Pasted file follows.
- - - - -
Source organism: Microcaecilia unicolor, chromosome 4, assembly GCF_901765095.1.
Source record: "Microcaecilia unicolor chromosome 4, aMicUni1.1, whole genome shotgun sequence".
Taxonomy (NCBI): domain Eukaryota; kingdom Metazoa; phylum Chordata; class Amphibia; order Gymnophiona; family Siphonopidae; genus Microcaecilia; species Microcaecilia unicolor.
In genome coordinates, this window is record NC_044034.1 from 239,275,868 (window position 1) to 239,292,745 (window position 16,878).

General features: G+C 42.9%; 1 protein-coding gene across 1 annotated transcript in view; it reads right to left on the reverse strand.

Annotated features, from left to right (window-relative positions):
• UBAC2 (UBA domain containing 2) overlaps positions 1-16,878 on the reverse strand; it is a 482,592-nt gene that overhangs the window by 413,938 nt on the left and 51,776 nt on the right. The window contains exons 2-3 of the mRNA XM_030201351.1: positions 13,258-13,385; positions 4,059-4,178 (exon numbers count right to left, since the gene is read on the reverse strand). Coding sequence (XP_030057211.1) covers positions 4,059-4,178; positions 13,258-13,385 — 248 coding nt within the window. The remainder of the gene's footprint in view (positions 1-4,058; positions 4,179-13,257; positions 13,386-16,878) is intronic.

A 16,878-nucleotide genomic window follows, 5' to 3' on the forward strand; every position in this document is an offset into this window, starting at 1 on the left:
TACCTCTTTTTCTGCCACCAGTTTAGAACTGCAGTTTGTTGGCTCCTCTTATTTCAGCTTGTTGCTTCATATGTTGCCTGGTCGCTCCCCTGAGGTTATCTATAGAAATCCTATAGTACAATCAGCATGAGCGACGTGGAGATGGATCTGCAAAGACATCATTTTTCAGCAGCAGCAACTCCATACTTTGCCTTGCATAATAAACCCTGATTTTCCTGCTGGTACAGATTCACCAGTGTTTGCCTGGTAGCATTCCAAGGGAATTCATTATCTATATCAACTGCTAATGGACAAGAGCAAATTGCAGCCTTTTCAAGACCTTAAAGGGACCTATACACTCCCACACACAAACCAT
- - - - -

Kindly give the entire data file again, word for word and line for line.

Source organism: Microcaecilia unicolor, chromosome 4, assembly GCF_901765095.1.
Source record: "Microcaecilia unicolor chromosome 4, aMicUni1.1, whole genome shotgun sequence".
Taxonomy (NCBI): domain Eukaryota; kingdom Metazoa; phylum Chordata; class Amphibia; order Gymnophiona; family Siphonopidae; genus Microcaecilia; species Microcaecilia unicolor.
In genome coordinates, this window is record NC_044034.1 from 239,275,868 (window position 1) to 239,292,745 (window position 16,878).

General features: G+C 42.9%; 1 protein-coding gene across 1 annotated transcript in view; it reads right to left on the reverse strand.

Annotated features, from left to right (window-relative positions):
• UBAC2 (UBA domain containing 2) overlaps positions 1-16,878 on the reverse strand; it is a 482,592-nt gene that overhangs the window by 413,938 nt on the left and 51,776 nt on the right. The window contains exons 2-3 of the mRNA XM_030201351.1: positions 13,258-13,385; positions 4,059-4,178 (exon numbers count right to left, since the gene is read on the reverse strand). Coding sequence (XP_030057211.1) covers positions 4,059-4,178; positions 13,258-13,385 — 248 coding nt within the window. The remainder of the gene's footprint in view (positions 1-4,058; positions 4,179-13,257; positions 13,386-16,878) is intronic.

A 16,878-nucleotide genomic window follows, 5' to 3' on the forward strand; every position in this document is an offset into this window, starting at 1 on the left:
TACCTCTTTTTCTGCCACCAGTTTAGAACTGCAGTTTGTTGGCTCCTCTTATTTCAGCTTGTTGCTTCATATGTTGCCTGGTCGCTCCCCTGAGGTTATCTATAGAAATCCTATAGTACAATCAGCATGAGCGACGTGGAGATGGATCTGCAAAGACATCATTTTTCAGCAGCAGCAACTCCATACTTTGCCTTGCATAATAAACCCTGATTTTCCTGCTGGTACAGATTCACCAGTGTTTGCCTGGTAGCATTCCAAGGGAATTCATTATCTATATCAACTGCTAATGGACAAGAGCAAATTGCAGCCTTTTCAAGACCTTAAAGGGACCTATACACTCCCACACACAAACCAT